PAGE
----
Do you hear the angels singing again?? ūüôā

I was very optimistic after  leaving both schools that night.  But I was worried about how it would all go once everyone had to put these things in a black and white legal binding document. 

The day of the IEP came and I was as ready as I could be.

Diego’s Kindergarten Teacher Miss Kelly was coming with me and had prepared work samples along her own list of Diego’s areas of strength and challenges.¬† I had all of my questions and goals written out, ten copies of Autism Life Skills by Chantal Sicile-Kira¬†( the most helpful book I have read to understand my baby) with a little note explaining why I was giving them the book, and a box of Uncle Biff’s Killer Cookies (I¬†can’t bake cookies ūüôā ).¬† Diego’s goals were very hard¬†to write as the initial district assessment was NOT data based.¬† One of my requests was going to be that¬†the school re-assess him so that we had actual data to write goals from.

Kelly and I¬†drove together and got there early.¬† I was incredibly nervous, but ready to go.¬†I had written everything down so that¬†I wouldn’t forget a thing.¬† Public speaking¬† has never been a problem for me, but when the stakes are so high much of any skill set can disappear.¬†¬†¬†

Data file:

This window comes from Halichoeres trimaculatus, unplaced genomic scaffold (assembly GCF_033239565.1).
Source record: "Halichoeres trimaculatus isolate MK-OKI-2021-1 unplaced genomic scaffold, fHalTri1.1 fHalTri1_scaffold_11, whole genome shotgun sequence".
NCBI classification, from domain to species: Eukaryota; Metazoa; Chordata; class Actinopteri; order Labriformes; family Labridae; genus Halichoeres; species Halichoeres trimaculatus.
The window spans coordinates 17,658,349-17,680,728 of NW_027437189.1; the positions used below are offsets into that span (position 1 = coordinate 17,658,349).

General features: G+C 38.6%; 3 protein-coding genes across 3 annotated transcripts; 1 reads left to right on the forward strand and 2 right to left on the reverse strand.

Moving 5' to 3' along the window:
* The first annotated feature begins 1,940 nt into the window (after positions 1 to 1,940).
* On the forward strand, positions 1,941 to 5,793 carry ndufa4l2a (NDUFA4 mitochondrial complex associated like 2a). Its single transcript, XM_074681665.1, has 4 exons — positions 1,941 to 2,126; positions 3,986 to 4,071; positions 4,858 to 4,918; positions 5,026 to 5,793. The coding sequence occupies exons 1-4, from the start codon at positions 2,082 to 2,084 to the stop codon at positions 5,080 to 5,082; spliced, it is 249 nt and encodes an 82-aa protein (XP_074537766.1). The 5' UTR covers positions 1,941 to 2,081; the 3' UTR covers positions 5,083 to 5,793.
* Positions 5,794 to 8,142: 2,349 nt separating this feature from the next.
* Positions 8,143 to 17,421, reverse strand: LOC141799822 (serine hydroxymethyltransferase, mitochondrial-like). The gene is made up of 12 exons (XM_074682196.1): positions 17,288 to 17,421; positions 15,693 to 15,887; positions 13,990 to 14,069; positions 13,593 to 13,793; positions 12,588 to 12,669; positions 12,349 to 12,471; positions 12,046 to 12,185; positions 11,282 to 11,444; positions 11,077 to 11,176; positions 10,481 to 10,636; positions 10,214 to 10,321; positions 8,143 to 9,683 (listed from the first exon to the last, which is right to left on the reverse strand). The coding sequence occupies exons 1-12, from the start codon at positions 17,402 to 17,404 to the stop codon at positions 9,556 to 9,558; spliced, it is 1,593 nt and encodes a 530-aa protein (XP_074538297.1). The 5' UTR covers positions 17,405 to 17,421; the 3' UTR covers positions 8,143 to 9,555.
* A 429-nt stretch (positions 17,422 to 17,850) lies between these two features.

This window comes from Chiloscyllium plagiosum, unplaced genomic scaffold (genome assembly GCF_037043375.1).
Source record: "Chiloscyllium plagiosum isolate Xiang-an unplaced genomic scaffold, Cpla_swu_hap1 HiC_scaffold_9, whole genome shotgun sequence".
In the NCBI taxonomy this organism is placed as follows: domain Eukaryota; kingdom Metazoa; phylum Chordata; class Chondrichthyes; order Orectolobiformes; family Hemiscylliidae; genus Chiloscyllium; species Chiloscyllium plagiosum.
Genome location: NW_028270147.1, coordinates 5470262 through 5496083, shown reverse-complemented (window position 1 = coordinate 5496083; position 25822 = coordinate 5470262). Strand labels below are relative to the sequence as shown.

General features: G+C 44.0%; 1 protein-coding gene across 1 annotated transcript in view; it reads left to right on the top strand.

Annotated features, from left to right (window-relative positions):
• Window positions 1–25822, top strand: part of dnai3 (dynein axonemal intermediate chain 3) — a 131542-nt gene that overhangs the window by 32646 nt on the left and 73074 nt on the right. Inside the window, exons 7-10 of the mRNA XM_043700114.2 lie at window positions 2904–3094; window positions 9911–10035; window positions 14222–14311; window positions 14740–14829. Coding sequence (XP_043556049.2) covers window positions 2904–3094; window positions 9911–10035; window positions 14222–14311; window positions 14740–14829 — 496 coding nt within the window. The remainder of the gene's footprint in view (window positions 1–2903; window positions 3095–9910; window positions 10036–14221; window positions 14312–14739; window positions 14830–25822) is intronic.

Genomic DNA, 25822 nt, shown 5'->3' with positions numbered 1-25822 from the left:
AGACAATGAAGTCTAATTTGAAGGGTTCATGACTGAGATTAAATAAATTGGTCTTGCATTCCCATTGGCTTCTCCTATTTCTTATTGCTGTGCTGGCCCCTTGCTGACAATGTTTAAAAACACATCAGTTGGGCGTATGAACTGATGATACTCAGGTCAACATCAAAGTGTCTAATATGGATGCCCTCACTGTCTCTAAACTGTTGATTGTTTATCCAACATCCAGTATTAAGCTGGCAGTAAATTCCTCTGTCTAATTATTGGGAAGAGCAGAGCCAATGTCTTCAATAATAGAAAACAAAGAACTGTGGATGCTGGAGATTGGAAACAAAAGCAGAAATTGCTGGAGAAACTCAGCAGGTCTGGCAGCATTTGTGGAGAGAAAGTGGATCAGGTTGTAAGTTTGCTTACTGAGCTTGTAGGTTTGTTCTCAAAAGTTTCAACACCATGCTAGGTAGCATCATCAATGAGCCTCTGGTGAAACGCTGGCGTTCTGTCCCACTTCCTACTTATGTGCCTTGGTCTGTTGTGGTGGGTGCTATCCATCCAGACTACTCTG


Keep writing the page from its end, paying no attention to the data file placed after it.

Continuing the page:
The pressure to advocate for Diego was immense. 

The meeting began. 

The Psychiatrist, Principal, Vice Principal, Speech Therapist, Counselor, Resource Specialist, and Head of the Charter School Special Ed Consortium were there.  Once introductions were out of the way they began  the meeting by asking me where Diego was now. 

I cried, well not full on crying but got choked up. 

Damn it! 

I told them of the progress that Diego has made and the challenges he still faces.  I told them of his wonderful personality and his bad days.  After I did that I went over his areas of need and what I was concerned about in the big school.  Everyone came forth with ideas and solutions, this dialogue about how to best accommodate him went on for about 30 minutes. 

I was in heaven!

They LISTENED to me, and they were as concerned as I was.  They understood the nights I spent lying awake at 3am worrying about how he would do at recess.  While we were on the topic of Diego not knowing any of the kids at the school, the speech therapist chimed in with;

“Well¬† we can be his friends, until he makes some here”¬†

The ENTIRE TEAM nodded their heads in agreement.  She asked that I bring him the week before school starts to meet her and his teacher echoed the same sentiment.

It was all I could do not to run over and hug her.

We discussed his current IEP and the difficulty of writing goals from the assessment.  They stated (before I did)  that they wanted to re-assess at the beginning of the school year and then we would have another IEP meeting for his goals.  The information Kelly presented was incredibly useful and the entire team thanked her for coming. 

I am so thankful for her.